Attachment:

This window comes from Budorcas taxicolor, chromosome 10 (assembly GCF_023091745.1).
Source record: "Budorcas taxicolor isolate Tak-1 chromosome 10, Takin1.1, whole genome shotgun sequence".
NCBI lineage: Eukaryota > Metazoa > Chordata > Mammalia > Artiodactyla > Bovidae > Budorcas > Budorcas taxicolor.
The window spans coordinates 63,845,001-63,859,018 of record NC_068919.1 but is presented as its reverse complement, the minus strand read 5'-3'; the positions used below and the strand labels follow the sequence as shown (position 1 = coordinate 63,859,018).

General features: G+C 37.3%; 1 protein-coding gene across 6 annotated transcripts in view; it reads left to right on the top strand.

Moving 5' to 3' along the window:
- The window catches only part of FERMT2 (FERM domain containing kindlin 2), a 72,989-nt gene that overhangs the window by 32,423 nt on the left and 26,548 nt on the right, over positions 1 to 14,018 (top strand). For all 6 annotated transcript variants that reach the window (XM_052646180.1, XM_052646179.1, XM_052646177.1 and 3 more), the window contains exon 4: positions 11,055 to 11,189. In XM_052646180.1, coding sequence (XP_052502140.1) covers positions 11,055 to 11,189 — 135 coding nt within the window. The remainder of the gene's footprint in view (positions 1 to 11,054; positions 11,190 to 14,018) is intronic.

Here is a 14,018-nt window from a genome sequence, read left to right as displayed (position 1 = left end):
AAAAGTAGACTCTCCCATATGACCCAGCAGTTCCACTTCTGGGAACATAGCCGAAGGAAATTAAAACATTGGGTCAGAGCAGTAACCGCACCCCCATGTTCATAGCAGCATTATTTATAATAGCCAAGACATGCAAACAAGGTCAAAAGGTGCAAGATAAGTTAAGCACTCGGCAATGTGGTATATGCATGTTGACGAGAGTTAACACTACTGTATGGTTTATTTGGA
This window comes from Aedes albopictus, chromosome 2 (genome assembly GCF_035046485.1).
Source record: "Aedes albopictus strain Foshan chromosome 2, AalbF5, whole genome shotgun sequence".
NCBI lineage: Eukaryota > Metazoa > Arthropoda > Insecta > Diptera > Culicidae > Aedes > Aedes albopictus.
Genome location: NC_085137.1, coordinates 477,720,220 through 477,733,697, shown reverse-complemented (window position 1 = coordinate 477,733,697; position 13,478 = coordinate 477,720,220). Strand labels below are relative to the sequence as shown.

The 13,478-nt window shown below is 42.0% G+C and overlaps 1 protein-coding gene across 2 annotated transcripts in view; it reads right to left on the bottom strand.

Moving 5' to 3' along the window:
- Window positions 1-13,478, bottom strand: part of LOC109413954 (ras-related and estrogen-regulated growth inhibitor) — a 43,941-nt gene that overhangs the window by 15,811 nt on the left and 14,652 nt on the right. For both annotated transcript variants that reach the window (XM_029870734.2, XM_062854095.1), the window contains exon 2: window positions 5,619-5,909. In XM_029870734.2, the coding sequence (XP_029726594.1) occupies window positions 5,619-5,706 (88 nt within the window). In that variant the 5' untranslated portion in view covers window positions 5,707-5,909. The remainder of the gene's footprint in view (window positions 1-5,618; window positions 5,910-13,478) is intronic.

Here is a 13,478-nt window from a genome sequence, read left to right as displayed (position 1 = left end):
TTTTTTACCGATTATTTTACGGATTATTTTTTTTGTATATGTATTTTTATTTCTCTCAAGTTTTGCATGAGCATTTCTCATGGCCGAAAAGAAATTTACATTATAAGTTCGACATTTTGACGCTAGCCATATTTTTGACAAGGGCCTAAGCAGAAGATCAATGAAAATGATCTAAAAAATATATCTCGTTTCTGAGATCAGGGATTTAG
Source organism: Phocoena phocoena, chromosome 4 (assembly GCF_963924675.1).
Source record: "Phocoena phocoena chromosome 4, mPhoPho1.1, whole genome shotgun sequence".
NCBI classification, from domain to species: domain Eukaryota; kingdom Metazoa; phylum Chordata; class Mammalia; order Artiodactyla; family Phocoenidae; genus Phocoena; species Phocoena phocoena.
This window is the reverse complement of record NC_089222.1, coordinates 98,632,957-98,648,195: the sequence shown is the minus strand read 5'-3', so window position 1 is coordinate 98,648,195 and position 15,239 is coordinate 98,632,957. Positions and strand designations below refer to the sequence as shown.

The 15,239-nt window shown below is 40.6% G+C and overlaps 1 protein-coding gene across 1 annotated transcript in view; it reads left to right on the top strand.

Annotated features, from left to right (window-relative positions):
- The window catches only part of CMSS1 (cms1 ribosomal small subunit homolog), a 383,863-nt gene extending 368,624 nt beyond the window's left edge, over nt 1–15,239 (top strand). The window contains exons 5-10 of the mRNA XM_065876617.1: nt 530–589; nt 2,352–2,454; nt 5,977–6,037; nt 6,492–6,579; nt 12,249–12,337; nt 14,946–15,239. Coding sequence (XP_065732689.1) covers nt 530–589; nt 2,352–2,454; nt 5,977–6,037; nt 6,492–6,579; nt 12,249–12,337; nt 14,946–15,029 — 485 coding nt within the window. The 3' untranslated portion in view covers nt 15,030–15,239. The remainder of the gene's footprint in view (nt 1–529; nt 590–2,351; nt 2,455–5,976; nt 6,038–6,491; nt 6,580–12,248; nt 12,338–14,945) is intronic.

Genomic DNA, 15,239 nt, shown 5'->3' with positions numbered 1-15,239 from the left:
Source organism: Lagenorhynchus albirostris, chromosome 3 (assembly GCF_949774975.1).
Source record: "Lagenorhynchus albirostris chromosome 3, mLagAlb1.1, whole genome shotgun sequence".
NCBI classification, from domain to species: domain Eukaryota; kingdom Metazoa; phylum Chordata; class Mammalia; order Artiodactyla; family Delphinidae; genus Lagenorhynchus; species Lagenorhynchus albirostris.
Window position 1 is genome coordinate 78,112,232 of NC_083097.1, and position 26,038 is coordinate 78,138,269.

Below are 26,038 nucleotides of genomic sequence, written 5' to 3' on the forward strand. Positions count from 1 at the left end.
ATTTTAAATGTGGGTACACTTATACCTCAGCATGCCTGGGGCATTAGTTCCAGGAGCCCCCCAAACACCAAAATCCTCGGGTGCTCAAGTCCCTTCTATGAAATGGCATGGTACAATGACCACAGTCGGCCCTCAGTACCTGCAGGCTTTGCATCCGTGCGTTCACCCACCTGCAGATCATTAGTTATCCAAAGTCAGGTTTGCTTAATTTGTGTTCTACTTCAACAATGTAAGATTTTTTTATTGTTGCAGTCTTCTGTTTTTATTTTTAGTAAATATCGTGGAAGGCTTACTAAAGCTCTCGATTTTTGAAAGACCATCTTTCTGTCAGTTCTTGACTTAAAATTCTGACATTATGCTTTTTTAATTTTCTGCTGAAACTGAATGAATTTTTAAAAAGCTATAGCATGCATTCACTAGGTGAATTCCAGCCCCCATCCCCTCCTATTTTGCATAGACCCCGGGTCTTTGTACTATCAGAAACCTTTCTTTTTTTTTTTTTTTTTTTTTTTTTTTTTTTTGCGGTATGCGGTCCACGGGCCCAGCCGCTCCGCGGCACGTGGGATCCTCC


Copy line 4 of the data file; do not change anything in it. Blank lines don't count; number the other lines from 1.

The window spans coordinates 63,845,001-63,859,018 of record NC_068919.1 but is presented as its reverse complement, the minus strand read 5'-3'; the positions used below and the strand labels follow the sequence as shown (position 1 = coordinate 63,859,018).